Finishing the big five: a rhino hunt would be the culmination of a dream that the author never thought would be fulfilled.
My hunting career has sure far exceeded anything I could have ever imagined when I was a young boy dreaming of hunting exotic locales across the globe. I never thought I would step foot on Mother Africa's soil. That happened fifteen safaris ago for the first time, and one thing led to another, and I have been afforded and blessed with some opportunities that I would have been afraid to even dream of twenty years ago.
I started hunting with Jumbo Moore and Kambako Safaris in 2011, and my trip this year will make five in a row with them. In their Niassa area in northern Mozambique, I was fortunate enough to take a nice male leopard and a nine year-old black-maned lion, and a follow up trip to southern Zimbabwe produced a sixty pound elephant and a giant croc by the end of 2013. I had taken six of Africa's dangerous seven, but a rhino was definitely out of the question for me, and my very limited budget.
Fast forward to 2014, and Kambako Safaris formed a partnership with Chapungu Safaris Africa, who have a huge concession simply called Kalahari Oryx in the Northern Cape. They have both black and white rhino, and though virtually all "green" dart rhino hunts had been shut down in South Africa, Jumbo told me there might be an opportunity there.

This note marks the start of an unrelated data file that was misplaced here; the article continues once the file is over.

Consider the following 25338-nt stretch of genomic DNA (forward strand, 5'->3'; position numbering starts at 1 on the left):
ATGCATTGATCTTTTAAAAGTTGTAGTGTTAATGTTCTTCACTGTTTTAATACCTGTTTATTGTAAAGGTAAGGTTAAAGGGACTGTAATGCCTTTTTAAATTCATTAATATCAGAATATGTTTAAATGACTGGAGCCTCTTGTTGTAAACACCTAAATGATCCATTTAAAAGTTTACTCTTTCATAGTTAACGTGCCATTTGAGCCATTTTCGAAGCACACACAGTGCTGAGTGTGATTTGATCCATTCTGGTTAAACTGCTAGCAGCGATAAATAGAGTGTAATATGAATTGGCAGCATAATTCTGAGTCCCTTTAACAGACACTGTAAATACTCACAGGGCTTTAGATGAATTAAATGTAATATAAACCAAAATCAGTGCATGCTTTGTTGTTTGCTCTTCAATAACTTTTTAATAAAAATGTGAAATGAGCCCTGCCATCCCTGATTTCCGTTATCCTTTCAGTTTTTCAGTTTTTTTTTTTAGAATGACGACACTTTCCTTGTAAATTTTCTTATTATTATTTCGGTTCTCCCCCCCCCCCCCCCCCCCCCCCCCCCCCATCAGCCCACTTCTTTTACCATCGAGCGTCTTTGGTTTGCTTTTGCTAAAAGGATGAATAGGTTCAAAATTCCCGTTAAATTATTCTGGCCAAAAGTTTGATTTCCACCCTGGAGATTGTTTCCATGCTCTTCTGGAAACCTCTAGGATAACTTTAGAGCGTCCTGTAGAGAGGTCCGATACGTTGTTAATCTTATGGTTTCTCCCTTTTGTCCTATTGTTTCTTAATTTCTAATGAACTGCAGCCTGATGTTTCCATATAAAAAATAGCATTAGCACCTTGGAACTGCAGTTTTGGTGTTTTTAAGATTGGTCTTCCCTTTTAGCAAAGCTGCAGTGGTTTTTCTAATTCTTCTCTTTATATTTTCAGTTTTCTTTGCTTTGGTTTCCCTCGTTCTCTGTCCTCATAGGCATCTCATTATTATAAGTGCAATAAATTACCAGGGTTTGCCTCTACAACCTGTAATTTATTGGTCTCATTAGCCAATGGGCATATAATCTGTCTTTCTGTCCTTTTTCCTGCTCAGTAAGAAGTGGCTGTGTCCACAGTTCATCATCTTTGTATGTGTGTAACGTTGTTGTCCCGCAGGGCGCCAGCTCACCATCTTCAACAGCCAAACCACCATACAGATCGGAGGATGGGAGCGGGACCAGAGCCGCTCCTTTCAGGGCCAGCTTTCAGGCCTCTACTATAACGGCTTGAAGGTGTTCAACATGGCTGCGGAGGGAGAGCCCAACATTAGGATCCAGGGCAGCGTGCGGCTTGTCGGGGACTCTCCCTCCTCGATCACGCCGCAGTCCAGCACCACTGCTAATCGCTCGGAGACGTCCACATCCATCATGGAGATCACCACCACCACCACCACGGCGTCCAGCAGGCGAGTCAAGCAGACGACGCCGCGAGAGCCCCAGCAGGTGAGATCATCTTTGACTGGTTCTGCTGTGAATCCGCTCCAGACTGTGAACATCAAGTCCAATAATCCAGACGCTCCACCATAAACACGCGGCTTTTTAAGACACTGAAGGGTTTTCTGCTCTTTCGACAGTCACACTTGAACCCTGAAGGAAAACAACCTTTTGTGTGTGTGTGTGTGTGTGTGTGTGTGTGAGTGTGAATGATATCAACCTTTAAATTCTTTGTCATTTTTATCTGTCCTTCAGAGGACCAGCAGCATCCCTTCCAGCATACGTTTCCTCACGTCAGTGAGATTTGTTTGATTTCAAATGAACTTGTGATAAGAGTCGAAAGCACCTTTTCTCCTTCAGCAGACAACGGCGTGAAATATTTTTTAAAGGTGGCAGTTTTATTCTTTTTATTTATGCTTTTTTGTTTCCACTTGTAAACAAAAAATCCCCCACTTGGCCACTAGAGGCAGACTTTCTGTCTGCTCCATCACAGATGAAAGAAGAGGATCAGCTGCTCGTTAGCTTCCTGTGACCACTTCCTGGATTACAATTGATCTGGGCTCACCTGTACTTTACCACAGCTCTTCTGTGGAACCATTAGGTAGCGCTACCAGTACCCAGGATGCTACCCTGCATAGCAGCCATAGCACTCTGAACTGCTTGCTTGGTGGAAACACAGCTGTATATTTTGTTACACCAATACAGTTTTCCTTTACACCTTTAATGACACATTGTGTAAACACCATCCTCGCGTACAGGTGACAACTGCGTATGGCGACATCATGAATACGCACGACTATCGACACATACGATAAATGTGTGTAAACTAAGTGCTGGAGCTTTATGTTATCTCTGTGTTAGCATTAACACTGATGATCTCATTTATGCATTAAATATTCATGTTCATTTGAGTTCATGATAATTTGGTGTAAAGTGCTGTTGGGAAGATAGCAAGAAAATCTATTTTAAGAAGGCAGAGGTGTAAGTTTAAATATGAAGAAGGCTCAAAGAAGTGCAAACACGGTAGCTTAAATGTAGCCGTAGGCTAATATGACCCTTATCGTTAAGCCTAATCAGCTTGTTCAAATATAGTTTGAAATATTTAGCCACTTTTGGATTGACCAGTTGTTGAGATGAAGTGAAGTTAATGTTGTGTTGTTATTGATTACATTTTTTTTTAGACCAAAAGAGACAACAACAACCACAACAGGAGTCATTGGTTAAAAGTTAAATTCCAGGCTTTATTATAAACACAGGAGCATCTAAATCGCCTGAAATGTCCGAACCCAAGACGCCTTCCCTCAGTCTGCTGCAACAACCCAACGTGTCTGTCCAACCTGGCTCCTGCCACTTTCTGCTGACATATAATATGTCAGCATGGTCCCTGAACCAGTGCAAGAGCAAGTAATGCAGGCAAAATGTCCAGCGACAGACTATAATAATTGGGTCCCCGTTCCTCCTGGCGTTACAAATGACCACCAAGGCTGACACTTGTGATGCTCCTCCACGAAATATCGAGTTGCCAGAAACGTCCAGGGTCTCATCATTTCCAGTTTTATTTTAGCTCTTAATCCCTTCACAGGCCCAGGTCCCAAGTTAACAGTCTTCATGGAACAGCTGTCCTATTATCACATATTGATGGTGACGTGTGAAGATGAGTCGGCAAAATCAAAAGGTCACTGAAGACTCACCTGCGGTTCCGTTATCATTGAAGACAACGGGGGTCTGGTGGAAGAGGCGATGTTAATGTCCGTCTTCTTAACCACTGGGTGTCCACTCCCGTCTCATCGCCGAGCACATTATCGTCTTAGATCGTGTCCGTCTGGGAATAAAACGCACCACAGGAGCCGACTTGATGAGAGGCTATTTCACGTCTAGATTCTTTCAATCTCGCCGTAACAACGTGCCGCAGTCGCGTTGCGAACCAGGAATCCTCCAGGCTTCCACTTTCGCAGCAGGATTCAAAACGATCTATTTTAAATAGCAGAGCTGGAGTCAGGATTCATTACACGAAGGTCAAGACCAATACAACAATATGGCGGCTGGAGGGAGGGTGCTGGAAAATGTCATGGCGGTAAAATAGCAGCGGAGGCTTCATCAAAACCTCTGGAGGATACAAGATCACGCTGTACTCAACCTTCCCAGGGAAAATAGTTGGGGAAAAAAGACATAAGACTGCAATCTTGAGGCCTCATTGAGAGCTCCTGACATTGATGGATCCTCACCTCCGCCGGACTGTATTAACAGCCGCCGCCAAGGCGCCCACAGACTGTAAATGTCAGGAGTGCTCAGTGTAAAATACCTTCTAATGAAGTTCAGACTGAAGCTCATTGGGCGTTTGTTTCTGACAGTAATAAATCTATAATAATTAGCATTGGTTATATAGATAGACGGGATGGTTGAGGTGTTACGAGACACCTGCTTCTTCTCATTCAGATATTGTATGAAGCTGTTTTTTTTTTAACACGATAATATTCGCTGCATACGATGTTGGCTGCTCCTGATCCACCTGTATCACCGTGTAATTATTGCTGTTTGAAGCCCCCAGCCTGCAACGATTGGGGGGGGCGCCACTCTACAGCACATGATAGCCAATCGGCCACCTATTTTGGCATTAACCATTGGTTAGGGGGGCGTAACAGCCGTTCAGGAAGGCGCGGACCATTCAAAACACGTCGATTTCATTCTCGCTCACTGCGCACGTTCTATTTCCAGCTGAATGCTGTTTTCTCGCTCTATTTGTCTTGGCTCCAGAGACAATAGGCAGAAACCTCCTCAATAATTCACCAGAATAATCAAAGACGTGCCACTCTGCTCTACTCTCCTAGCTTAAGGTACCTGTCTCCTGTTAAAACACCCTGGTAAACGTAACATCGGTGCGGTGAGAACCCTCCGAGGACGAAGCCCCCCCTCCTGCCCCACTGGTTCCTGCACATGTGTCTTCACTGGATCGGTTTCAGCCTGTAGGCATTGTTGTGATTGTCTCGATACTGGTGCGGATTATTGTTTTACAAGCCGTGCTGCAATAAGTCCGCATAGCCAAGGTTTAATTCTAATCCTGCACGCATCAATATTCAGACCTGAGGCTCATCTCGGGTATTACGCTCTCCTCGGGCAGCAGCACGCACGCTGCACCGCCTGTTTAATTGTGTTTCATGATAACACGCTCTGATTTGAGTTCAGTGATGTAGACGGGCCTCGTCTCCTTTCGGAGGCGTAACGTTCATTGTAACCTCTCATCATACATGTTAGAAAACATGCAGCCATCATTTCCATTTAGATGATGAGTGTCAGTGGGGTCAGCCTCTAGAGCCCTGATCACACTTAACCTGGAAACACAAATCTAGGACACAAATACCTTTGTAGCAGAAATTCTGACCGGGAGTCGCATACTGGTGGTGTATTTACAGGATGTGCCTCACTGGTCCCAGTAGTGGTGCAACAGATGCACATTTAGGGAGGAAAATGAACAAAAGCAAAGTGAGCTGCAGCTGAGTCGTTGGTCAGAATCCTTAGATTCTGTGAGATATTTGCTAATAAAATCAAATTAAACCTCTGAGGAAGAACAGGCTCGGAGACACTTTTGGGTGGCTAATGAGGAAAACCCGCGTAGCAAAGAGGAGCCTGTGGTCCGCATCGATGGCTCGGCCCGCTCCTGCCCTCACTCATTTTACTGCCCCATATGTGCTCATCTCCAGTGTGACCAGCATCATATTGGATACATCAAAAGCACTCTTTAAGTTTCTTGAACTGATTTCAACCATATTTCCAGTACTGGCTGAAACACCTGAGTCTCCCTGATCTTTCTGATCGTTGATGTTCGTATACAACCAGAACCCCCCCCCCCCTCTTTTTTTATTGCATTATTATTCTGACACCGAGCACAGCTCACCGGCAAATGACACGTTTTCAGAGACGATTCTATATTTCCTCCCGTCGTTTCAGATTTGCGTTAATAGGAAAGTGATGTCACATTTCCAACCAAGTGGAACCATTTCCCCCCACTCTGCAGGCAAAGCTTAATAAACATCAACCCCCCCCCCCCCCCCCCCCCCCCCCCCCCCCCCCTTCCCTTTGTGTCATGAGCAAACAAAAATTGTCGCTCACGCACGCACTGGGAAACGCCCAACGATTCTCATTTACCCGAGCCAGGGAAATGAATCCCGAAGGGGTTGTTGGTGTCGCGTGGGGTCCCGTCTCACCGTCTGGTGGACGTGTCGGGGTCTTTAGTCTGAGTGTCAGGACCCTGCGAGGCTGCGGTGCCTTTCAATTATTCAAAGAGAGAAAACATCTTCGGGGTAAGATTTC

Some officials at Northern Cape Nature Conservation were in favour of dart hunts and saw the benefit to rhino conservation from funds raised through such hunts, but they had seen abuse of the system in the past and wanted to make sure any possible hunts in the future were conducted 100% according to regulations. So, in 2014 they issued two "experimental" permits, and I ended up with one of them with the help of Jacques Hartzenberg of Chapungu.
The hunt was for the purpose of taking blood and DNA samples of a bull rhino at Kalahari Oryx that had never been darted and to put this information into the national rhino database, and we would also implant microchip tracking devices in his horns and body. This was not a case of going out to dart a rhino just for the photo op, there were scientific reasons behind the event.